There’s just no need for these kinds of shenanigans.
In a note to clients published Thursday, analysts at Macquarie committed an absolutely egregious chart foul by skipping multiple years on the x-axis of a chart.
Typically when we breaches of conduct on chart it involves the y-axis or charts that are zoomed way in to show some price movement in a more-dramatic-than-it-actually-is way.
(Note: there is a y-axis violation in this chart, too, as the right axis does not start at 0, though a lot of people are ok with these types of adjustments.)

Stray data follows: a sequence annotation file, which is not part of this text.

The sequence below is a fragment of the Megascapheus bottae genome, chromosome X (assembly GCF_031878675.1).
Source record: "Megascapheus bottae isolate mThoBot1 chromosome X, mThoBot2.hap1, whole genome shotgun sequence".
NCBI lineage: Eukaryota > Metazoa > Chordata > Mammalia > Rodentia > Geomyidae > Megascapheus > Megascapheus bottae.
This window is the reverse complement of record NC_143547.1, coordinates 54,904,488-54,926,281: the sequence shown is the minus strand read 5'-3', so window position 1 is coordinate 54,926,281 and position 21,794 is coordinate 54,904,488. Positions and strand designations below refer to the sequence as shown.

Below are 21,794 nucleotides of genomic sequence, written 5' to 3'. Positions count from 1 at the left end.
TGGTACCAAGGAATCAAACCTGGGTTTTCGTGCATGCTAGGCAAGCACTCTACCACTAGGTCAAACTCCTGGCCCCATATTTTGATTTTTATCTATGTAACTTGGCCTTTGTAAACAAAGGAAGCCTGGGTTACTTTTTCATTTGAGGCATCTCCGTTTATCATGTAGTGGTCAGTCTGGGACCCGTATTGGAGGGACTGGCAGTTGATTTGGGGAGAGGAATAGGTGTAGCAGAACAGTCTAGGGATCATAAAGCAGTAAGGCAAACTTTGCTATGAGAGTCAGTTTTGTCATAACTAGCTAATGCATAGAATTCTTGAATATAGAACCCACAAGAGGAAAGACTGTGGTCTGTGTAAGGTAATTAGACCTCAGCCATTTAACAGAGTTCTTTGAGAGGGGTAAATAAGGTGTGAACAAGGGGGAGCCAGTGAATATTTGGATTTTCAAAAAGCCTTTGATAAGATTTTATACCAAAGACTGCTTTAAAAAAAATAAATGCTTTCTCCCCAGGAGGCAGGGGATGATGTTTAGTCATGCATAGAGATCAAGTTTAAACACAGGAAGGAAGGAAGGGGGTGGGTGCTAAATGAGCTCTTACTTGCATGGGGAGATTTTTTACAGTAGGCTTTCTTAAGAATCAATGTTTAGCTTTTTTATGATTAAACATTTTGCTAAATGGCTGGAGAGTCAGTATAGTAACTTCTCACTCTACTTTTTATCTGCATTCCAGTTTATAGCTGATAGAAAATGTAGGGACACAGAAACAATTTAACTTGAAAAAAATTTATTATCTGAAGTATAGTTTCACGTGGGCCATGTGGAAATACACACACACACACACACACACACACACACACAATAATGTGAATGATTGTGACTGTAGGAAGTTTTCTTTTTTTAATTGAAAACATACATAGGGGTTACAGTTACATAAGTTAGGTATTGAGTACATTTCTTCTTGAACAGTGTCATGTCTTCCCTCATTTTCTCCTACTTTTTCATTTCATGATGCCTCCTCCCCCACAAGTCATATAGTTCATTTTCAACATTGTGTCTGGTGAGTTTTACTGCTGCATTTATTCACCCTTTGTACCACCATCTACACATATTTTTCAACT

But this is a new level. Here’s the violation:
Now, the broad idea of Macquarie’s note captured in the chart is that debt burdens in the US and other major economies have simply become too high for future growth to really take off.
The thinking here is that if too much of your future output is already committed to servicing the payment on money borrowed in the past then your future prospects are dimmed until this burden is cleared.
And all in all, it’s a pretty good note! (I’ll probably write more about it in the coming days.)
But there’s just no need for this kind of x-axis manipulation.
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